Coping With Addiction: How To Get Back On Track After A Relapse

For the millions of Americans who are living with an addiction, learning how to cope with the stress and pressure of getting sober can be overwhelming. Relapses are common, and they can bring a weight of guilt with them, which can in turn lead to more substance abuse. It’s a very difficult cycle to break, but it’s important to figure out the best ways to get healthy in every way–mind, body, and soul–so that you can get back on track without sacrificing everything you’ve worked so hard for.

Fortunately, there are several things you can do to help things fall into place after a relapse. From opening up communication with your family members to practicing meditation and learning how to relax, taking care of yourself is the first priority. Whether that means ridding yourself of guilt and shame or simply learning how to cope with stress, finding out what works for you will help you break the cycle for good.

Keep reading for some great tips on how to feel better and get healthy after a relapse.

Ask for help

It can be very challenging and humbling to ask for help, especially if you’ve already done it once before, but suffering a relapse is nothing to be ashamed of. It happens to many individuals who have made a commitment to turn their lives around, and it’s not an indication of failure. The key is to recognize the issue and ask for help as soon as possible so that you may begin rebuilding. Find a counselor, therapist, or group session you can join, or talk to your sponsor or a close family member or friend.

Relax

Stress is a major contributing factor to many relapses, so it’s imperative to learn how to cope with those feelings and reduce them. This might mean learning how to say no, finding a way to reduce your task load at work, or working on family issues.

Think about the things that bring you the most stress and how you can effectively make your life easier. In the meantime, you can practice meditation and/or yoga to help break down those feelings. This has long been a benefit for those who are struggling with stress and anxiety. Make sure you have a quiet space to relax in that is free of distractions. You can find out more about creating a meditation space here.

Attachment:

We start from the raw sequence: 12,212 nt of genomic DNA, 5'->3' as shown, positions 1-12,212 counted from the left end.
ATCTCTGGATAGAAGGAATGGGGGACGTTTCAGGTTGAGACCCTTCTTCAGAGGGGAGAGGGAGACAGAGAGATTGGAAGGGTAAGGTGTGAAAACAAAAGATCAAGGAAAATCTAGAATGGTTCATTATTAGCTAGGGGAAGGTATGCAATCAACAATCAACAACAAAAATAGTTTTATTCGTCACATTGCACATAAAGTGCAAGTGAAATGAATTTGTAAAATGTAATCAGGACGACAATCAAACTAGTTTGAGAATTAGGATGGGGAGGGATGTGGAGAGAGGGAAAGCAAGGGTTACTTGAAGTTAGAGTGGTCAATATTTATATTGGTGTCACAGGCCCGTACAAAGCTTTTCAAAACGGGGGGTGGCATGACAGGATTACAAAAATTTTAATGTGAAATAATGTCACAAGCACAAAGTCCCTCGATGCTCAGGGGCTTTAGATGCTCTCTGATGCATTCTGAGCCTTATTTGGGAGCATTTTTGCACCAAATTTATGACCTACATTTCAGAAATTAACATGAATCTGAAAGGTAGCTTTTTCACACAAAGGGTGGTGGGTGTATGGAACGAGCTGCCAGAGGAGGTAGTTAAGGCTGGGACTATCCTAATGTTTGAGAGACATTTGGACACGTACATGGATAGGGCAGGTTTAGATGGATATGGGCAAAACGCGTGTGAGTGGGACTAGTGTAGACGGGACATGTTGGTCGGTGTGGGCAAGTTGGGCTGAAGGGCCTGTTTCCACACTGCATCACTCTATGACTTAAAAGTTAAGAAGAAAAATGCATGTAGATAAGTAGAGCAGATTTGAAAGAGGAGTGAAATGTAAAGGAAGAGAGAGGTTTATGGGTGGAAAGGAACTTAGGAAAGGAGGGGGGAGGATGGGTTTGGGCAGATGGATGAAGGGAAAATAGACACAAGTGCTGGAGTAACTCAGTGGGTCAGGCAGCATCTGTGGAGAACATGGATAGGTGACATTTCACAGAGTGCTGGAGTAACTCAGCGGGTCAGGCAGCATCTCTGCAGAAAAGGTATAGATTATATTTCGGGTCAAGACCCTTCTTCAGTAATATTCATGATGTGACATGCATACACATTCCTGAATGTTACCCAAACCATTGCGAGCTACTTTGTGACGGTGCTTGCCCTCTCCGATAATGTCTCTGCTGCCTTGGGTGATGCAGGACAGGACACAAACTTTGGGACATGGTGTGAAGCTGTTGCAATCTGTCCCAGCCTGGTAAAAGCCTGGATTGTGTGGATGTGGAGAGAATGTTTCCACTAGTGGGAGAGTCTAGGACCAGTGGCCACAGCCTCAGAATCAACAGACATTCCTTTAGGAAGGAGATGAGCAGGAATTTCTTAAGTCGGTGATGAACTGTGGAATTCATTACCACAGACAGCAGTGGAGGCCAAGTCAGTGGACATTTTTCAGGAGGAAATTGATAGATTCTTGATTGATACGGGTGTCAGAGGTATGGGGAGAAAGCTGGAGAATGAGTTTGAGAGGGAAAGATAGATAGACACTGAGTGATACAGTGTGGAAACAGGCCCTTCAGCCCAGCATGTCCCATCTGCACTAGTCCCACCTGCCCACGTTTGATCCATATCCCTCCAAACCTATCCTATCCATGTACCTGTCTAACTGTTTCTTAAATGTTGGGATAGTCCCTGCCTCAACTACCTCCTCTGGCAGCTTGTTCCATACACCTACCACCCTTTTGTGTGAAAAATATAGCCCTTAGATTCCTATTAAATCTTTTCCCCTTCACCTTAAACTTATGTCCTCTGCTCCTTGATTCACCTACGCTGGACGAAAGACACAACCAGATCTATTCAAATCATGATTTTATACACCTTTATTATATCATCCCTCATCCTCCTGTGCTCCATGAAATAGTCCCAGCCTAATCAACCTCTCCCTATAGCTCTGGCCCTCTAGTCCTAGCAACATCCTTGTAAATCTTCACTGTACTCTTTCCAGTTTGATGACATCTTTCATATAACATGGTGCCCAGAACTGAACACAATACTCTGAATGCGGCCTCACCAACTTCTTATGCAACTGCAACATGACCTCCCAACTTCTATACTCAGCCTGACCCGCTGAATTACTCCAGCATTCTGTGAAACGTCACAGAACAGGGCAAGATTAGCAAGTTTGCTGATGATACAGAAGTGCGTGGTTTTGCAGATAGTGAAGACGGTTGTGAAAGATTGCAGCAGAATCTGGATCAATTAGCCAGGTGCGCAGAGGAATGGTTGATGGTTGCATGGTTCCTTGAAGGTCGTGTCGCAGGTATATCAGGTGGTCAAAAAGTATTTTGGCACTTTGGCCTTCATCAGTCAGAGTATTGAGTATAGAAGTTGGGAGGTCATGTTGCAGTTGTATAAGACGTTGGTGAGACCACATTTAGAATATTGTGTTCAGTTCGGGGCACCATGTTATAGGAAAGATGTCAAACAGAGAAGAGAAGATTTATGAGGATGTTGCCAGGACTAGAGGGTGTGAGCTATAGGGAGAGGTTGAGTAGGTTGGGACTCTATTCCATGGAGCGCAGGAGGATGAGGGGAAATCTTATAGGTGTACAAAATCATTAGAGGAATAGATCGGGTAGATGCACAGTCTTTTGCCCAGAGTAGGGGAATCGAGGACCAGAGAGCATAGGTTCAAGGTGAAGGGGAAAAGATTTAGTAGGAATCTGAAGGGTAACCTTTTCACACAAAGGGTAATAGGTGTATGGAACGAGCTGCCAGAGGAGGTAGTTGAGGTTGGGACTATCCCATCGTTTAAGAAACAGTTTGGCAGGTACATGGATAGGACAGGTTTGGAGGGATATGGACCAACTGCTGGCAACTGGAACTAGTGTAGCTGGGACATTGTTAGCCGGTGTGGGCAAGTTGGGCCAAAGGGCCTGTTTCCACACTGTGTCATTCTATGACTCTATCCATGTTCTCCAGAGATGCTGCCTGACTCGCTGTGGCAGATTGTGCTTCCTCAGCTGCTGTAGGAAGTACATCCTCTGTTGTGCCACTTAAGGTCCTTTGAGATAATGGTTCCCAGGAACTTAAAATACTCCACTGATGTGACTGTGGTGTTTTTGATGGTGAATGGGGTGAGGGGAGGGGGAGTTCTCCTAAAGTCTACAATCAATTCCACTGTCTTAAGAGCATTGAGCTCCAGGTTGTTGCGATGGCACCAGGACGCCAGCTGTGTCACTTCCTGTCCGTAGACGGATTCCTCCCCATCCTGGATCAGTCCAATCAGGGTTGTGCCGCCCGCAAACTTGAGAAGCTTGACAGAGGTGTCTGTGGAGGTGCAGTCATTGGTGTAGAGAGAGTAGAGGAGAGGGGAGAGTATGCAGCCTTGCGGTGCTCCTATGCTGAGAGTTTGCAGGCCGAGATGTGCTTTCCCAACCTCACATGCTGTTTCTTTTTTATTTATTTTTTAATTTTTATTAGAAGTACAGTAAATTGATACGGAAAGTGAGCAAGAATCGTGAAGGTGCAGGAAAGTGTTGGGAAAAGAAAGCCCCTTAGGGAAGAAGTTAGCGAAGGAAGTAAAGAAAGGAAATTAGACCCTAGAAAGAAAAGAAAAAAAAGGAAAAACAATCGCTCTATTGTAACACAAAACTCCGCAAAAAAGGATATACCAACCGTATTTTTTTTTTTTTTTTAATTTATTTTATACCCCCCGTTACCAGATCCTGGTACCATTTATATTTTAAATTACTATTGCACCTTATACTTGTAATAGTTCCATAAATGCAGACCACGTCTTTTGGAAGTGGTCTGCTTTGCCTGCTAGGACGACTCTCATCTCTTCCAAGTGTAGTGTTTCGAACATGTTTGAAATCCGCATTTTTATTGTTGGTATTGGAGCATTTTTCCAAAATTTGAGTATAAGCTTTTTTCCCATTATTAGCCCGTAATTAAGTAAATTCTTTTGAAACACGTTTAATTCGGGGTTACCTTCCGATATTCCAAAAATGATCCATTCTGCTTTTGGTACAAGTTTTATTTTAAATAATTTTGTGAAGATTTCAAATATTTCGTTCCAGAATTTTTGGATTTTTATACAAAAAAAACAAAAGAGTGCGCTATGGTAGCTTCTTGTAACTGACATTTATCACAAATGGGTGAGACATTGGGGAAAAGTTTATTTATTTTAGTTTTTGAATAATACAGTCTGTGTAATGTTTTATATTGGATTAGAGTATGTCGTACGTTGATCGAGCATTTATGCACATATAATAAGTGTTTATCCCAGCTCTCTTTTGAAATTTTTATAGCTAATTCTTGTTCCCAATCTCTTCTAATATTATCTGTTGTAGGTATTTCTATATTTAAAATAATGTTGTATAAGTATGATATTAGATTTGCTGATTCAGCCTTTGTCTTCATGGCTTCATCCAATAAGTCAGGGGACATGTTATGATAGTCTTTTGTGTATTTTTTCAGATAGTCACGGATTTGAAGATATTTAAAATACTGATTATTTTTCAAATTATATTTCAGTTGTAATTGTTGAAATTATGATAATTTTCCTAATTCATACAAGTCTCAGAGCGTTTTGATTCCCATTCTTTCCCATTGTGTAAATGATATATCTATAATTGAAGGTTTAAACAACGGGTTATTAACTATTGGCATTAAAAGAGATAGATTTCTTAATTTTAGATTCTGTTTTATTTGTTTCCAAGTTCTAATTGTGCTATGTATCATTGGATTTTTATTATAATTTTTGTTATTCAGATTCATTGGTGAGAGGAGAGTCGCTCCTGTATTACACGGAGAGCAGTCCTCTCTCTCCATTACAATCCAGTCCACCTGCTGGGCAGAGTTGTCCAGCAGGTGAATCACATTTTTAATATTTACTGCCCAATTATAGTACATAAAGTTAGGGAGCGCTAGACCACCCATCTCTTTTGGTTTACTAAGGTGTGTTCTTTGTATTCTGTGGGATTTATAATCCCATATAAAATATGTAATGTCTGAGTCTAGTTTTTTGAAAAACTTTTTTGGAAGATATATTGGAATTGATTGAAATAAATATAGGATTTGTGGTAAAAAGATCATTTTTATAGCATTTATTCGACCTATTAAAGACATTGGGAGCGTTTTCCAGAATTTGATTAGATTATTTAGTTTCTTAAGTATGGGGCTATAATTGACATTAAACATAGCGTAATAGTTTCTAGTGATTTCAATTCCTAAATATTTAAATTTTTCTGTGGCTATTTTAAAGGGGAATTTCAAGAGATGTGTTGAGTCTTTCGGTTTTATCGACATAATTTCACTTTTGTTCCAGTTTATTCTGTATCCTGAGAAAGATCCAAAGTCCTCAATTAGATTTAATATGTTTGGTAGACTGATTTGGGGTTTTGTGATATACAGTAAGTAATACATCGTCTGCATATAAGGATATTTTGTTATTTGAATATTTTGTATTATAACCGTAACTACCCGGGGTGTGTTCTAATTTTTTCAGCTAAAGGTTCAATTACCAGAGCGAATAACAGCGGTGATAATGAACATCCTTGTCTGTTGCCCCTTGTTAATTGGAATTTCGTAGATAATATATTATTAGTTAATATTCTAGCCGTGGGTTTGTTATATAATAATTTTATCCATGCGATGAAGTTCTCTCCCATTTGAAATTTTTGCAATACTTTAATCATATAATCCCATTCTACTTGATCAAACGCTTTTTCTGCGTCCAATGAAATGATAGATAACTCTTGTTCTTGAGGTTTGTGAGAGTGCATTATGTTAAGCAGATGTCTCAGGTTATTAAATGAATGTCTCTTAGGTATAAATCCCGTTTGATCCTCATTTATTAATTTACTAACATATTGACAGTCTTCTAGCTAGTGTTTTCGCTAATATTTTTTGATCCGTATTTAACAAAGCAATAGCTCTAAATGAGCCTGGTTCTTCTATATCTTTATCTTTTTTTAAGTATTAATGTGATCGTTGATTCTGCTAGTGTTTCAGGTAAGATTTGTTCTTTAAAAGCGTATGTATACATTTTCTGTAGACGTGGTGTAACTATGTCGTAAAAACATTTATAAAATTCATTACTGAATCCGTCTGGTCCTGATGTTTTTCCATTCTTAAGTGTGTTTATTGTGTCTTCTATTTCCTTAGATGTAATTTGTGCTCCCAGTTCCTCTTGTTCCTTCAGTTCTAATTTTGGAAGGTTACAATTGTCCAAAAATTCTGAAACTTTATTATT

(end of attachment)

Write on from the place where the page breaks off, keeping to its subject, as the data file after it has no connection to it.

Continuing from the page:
Forgive yourself

The way you handle your relapse is extremely important. If you feel guilt or shame, it will be nearly impossible for you to move on and make healthy choices, so it’s important to learn how to handle those emotions and how to forgive yourself. This may require the help of a therapist, or you might talk to your friends and family about your struggle. Sometimes, simply being open and honest about what we’re going through is the best way to move on.

Adjust your strategy

It’s always possible to make changes to the way you approach your sobriety, and it’s important to do so if you feel it isn’t working. You might take a look at the people you spend the most time with. Are they supportive? Are there people in your life who abuse drugs or alcohol when you’re around? It can be difficult to make major changes, especially when it comes to your relationships, but it’s critical to make your own health a priority.

Coping with addiction relapse is never easy, and it often takes time to get to the place you want to be in. Try to be patient with yourself during this time, and think hard about the way any changes you make to your lifestyle will affect you down the road. With a good plan, you can get your life back on track.

Constance Ray started Recoverywell.org with the goal of creating a safe place for people to share how addiction has affected them, whether they are combating it themselves or watching someone they care about work to overcome it. The goal is to share stories of hope from survivors who know that the fight against addiction is one worth having, because no matter how it affects you, life can get better.

 

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